Sophos: Google's Blogger hosts 2% of world's malware

Security research and analysis firm Sophos has released its cybercrime report for the first half of 2008 and found Blogger, a property of Google, to be the prime distributer of malware today.

Where infected e-mail attachments used to be the vehicle of choice for delivering malware, Sophos notes that most attacks today come from infected Web sites. Last year, one in 332 e-mails contained a malicious attachment. Today, that number has dropped to one in every 2,500.

However, malicious e-mail is still a germane concern, as spam frequently contains links to compromised sites. Many of these sites are completely legitimate, as well.

In fact, Sophos notes that 90 percent of the sites that spread trojans and spyware are otherwise reputable and trustworthy. They are turned into malware delivery platforms through scripting and SQL database attacks. But far the easiest for attackers to use as a platform, Sophos says, is Blogger.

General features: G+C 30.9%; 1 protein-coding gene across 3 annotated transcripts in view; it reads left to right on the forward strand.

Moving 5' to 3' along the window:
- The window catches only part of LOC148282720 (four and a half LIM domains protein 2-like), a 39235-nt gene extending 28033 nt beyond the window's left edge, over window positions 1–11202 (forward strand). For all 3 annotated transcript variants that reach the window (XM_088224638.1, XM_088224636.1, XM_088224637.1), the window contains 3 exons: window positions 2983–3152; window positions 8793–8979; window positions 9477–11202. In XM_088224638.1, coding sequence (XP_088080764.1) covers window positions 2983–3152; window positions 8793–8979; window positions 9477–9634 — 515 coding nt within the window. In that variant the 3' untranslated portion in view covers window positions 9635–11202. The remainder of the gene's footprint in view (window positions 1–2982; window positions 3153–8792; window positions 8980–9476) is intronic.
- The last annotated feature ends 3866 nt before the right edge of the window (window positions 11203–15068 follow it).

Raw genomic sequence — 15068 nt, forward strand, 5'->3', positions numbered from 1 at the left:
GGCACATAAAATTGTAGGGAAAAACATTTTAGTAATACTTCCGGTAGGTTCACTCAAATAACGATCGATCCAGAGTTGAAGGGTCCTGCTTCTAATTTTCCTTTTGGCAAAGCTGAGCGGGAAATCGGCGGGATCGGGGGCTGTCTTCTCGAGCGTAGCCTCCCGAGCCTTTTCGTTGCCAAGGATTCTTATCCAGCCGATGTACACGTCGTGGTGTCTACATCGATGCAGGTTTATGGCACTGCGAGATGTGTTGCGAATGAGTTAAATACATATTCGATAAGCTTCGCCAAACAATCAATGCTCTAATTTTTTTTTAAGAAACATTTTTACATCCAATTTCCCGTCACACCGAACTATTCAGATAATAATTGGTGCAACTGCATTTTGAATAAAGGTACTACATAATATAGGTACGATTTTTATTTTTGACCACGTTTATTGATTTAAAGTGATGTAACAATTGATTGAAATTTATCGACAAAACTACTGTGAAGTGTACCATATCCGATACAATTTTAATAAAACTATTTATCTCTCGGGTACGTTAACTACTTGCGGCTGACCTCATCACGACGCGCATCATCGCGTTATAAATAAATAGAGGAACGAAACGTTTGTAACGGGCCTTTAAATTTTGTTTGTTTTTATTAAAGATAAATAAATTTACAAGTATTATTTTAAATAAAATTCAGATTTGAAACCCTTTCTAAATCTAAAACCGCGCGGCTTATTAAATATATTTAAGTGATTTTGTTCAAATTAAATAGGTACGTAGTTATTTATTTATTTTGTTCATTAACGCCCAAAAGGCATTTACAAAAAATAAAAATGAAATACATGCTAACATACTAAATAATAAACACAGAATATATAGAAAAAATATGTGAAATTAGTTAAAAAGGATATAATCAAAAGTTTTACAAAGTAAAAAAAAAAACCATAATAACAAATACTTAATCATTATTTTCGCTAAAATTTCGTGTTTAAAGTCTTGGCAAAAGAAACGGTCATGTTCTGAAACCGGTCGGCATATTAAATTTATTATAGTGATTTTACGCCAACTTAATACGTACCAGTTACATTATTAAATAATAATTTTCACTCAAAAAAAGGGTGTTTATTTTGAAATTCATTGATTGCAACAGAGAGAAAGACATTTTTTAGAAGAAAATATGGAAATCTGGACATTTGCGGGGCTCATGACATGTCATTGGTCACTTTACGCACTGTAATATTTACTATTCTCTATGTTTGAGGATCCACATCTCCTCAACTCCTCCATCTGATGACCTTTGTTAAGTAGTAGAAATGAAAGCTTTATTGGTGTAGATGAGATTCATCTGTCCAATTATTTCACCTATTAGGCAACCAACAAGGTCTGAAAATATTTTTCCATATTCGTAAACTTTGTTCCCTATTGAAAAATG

Google's self-publishing tool dates back to the late 90's, and allows free and anonymous creation of a site hosting malicious code. What's more, the commenting system can also be spammed with links to infected sites.

Because of its relative ease of "infection", Sophos says that nearly 2 percent of all malware is hosted by Google, amounting to roughly 400 new instances a day.

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